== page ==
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Constructivism views learning as a process in which the learner actively constructs or builds new ideas or concepts based upon current and past knowledge. In other words, "learning involves constructing one's own knowledge from one's own experiences" (Ormrod, J. E., Educational Psychology: Developing Learners, Fourth Edition. 2003, p. 227). Constructivist learning, therefore, is a very personal endeavor, whereby internalized concepts, rules, and general principles may consequently be applied in a practical real-world context. According to Jerome Bruner and other constructivists, the teacher acts as a facilitator who encourages students to discover principles for themselves and to construct knowledge by working to solve realistic problems, usually in collaboration with others. This collaboration is also known as knowledge construction as a social process. Some benefits of this social process are, 1.) Students can work to clarify and organize their ideas so they can voice them to others. 2.) It gives them opportunities to elaborate on what they learned. 3.) They are exposed to the views of others. And 4.) It enables them to discover flaws and inconsistencies (Ormrod, J. E., Educational Psychology: Developing Learners, Fourth Edition. 2003, p. 232). Cognitive theorists such as Jean Piaget and David Ausubel, and others, were concerned with the changes in a student's understanding that result from learning and with the fundamental importance of the environment. Constructivism itself has many variations, such as Generative Learning, Cognitive Apprenticeship, Problem-based learning, Discovery Learning, situated learning, and knowledge building. Regardless of the variety, constructivism promotes a student's free exploration within a given framework or structure.
Behaviorism is an educational theory grounded on the seminal works of B. F. Skinner and Ivan Pavlov, both scientists well known for their studies in animal behavior. Behaviorists believe that organisms need reinforcements to keep them interested and that the use of stimuli can be very effective in controlling behavior. For the behaviorist, environment directly shapes behavior, and complex learning requires a series of small, progressive steps. The behaviorist theory of education is probably by far the most commonly practiced, because the behaviors of the learners can be easily viewed and therefore measured, which is itself a basic premise of the scientific method.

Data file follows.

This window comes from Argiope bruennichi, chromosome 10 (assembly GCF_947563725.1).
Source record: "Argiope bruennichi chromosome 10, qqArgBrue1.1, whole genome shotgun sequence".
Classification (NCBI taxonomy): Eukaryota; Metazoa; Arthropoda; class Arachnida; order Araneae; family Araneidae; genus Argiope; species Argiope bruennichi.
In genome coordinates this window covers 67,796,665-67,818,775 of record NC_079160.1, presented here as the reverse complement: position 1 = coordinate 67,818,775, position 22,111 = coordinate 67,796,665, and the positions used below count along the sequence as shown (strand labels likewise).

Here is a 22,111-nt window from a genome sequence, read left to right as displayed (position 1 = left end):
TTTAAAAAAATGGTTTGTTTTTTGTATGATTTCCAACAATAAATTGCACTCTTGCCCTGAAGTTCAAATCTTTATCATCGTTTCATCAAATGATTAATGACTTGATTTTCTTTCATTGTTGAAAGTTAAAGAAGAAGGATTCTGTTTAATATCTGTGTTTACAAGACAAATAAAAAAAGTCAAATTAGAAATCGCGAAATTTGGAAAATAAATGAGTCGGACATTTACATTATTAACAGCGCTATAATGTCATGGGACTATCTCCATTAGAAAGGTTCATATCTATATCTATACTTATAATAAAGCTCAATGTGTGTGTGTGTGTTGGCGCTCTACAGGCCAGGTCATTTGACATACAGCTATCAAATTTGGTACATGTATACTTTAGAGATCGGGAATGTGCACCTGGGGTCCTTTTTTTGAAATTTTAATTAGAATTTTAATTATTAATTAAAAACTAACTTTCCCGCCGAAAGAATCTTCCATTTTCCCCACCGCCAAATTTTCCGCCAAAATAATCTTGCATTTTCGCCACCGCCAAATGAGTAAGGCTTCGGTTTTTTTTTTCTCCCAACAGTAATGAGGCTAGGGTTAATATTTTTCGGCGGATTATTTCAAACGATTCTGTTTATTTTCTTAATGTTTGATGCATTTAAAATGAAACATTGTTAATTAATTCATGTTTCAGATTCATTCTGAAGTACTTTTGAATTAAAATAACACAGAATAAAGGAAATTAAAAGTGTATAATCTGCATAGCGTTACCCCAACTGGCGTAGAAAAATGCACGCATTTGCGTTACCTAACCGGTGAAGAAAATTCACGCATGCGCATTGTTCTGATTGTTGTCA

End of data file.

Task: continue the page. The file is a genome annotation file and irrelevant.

Informal theories of education deal with more practical break down of the learning process. One of these deals with whether learning should take place as a building of concepts toward an overall idea, or the understanding of the overall idea with the details filled in later. Modern thinkers favour the latter.
Other concerns are the origins of the drive for learning. To this end, many have split off from the mainstream holding that learning is a primarily self taught thing, and that the ideal learning situation is one that is self taught. According to this dogma, learning at its basic level is all self taught, and class rooms should be eliminated since they do not fit the perfect model of self learning.
Informal learning theory also concerns itself with book vs real-world experience learning. Many consider most schools severely lacking in the second.
About accelerating the learning process:
- mnemonic techniques: mind mapping, peg lists, loci
- formulating knowledge for learning
- spaced repetition
- incremental reading
About the mechanisms of memory and learning:
- neural networks in the brain (see also: neural networks)
- hippocampus versus neocortex
- sleep and learning
- memory consolidation
- short-term memory versus working memory
- long-term memory
- declarative memory versus procedural memory
- molecular mechanisms of memory
- the cerebellum and motor learning
- Learning Theories
- Creating Learning Centered Classrooms. What Does Learning Theory Have To Say? ERIC Digest.
- How People Learn (and What Technology Might Have To Do with It). ERIC Digest.
- Critical-learning wiki
- Applied Constructivism
- About Learning 12 Learning Theories Described
- Theory Into Practice (TIP) database brief summaries of 50 major theories of learning and instruction
- Folk knowledge and academic learning. In B. J. Ellis & D. F. Bjorklund (Eds.), Origins of the social mind (pp. 493-519). New York: Guilford Publications.: A paper from the perspective of evolutionary developmental psychology
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